Moving On – The Cost Of Not Grieving

Matt Coddington 
MDI Contributor

When I think of grieving, I always associate it with a person who has died.

Have I truly grieved the deaths of the people closest to me throughout my life up to this point? I have not. I’m not sure why. But I know deep down I haven’t. And I ask myself now, what is the cost of that? What price have I paid as a man, as a human being, for becoming numb and not honoring those people with my heart and love?

Why try and answer that? I think: just move on.

My first experience with death was with my father’s passing in 1980. I was 17; he was 73. That day held the most bizarre experience I have ever had, and will ever have. My mother and I went to the hospital and sat by the bed where his body lay motionless. That was my dad. “Move man, say something, you were just alive the last time I saw you! What the hell is going on here?” I had never seen a dead body before, let alone my father’s. I was afraid to touch him.  

Then it was time to go.

Time to move on.

I thought of him many times after that day, but as other family members began to pass away over the years, I became numb to death. I acknowledged their passing, but I stopped grieving. I loved all of them, including my mother.

My mother!

And I still do. And I miss them so very much, even terribly. But my heart became an iceberg, an impenetrable fortress against death and grieving.

Keep going. I have my own life to live. Move on.

I sometimes ask myself, in regards to this, am I an asshole? What is wrong with me? How could I not fully grieve the deaths of the people closest to me? It’s like I’m living in a dream-state where those people are no longer here, but they’re still here because I haven’t grown up enough to fully accept their finality on this earth.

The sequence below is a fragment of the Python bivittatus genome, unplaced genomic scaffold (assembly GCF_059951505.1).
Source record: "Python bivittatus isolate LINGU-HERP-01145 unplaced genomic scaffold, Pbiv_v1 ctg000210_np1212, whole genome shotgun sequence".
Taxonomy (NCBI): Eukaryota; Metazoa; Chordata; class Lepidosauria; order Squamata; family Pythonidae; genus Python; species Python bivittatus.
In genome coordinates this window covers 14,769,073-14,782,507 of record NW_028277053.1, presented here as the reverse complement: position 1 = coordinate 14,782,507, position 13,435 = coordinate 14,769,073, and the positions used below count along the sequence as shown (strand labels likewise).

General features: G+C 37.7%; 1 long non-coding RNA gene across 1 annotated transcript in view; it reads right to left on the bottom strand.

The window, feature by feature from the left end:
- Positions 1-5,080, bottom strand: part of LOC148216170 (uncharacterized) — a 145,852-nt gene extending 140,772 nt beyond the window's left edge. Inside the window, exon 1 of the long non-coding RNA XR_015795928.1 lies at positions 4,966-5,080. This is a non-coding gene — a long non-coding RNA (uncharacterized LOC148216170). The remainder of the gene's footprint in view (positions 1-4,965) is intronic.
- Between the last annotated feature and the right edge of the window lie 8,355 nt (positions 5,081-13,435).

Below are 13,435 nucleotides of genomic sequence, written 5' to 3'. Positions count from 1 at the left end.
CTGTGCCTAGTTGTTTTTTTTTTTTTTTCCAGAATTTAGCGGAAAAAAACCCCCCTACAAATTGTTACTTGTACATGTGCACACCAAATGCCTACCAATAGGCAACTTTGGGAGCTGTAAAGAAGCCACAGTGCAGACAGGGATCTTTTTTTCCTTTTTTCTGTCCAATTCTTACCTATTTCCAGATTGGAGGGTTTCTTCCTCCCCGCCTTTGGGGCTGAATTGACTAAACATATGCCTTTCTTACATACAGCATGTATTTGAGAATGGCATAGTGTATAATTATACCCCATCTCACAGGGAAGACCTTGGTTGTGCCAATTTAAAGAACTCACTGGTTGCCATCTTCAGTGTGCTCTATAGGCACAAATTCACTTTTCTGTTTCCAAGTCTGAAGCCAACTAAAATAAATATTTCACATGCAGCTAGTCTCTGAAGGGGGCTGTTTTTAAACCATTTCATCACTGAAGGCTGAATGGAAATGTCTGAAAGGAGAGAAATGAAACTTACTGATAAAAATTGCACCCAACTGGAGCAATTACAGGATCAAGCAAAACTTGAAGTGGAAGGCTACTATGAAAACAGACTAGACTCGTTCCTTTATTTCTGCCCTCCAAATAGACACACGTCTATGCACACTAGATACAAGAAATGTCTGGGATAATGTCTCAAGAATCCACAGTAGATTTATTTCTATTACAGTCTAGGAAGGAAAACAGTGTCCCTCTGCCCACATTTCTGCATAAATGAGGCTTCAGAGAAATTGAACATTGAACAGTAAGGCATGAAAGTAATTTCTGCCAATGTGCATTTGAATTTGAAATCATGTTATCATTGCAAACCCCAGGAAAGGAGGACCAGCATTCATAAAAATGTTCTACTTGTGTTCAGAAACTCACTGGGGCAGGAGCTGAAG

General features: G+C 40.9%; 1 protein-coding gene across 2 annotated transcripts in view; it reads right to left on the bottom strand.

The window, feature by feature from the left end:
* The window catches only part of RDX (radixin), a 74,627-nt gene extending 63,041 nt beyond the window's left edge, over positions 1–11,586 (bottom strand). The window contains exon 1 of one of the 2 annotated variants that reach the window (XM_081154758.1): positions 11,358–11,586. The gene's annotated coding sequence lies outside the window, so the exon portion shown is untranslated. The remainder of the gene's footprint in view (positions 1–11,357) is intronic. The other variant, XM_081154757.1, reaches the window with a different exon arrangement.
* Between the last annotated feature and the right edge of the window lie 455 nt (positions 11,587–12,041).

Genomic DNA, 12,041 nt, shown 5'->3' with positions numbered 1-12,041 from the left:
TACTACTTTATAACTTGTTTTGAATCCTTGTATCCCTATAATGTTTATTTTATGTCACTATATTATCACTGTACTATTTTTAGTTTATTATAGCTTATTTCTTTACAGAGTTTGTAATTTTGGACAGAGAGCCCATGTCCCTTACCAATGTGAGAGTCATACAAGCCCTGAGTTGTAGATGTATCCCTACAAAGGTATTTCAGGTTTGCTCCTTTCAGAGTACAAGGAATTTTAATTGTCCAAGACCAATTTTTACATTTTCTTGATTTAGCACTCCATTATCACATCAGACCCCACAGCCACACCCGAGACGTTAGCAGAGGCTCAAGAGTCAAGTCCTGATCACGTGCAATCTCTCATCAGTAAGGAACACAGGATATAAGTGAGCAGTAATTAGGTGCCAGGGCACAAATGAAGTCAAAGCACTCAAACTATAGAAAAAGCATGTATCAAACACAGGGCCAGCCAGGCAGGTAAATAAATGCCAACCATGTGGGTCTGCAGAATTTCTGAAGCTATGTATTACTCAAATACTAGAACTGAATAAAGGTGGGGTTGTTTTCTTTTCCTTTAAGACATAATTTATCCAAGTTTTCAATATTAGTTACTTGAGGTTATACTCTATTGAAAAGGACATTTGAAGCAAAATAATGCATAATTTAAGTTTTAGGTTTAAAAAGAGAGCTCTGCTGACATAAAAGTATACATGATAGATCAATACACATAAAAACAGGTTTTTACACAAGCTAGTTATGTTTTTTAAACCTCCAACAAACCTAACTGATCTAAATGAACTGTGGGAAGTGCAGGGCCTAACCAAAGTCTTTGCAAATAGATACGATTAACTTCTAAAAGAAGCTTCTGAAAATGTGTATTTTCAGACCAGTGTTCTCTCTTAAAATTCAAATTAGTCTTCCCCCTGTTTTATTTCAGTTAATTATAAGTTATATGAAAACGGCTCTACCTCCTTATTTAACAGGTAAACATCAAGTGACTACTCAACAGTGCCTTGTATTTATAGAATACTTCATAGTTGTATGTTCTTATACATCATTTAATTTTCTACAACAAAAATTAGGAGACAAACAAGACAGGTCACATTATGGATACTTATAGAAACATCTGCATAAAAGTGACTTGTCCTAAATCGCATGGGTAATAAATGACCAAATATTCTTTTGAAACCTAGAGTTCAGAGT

I’ve just moved on. The iceberg has floated away with the current. And perhaps that’s what we all do anyway. Shit, I don’t know.

Maybe we have to move on in order to not go insane. I can’t bring any of them back … my mother, my father, my uncles, my aunts, or my cousins. Those I have lost, and those still in the living though distant, my sister and brother, I do consider them my true family, my true tribe. And how badly sometimes I want to go back in time so that I can have the life I once knew, with all of them back.

We all eventually move on.

I’m 57. I have more time in the rear-view mirror than in the windshield. I don’t always think about the people I haven’t grieved over enough, but they are always there, like a steady hum in the background of my iceberg of a heart.

Perhaps this is my way of honoring them and continuing to love them though they are gone. By not grieving, they’re always with me. They never left. They’re just somewhere else, and I trust they’re fine. Maybe this is my weird way of grieving. Shit, I don’t know. And I ask myself, would my father, mother, uncles, aunts, or cousins want me to be stuck on some lonely island … the Island of Grieving … or would they want me to acknowledge my love for them and then …

… move on?

Shit … I don’t know.

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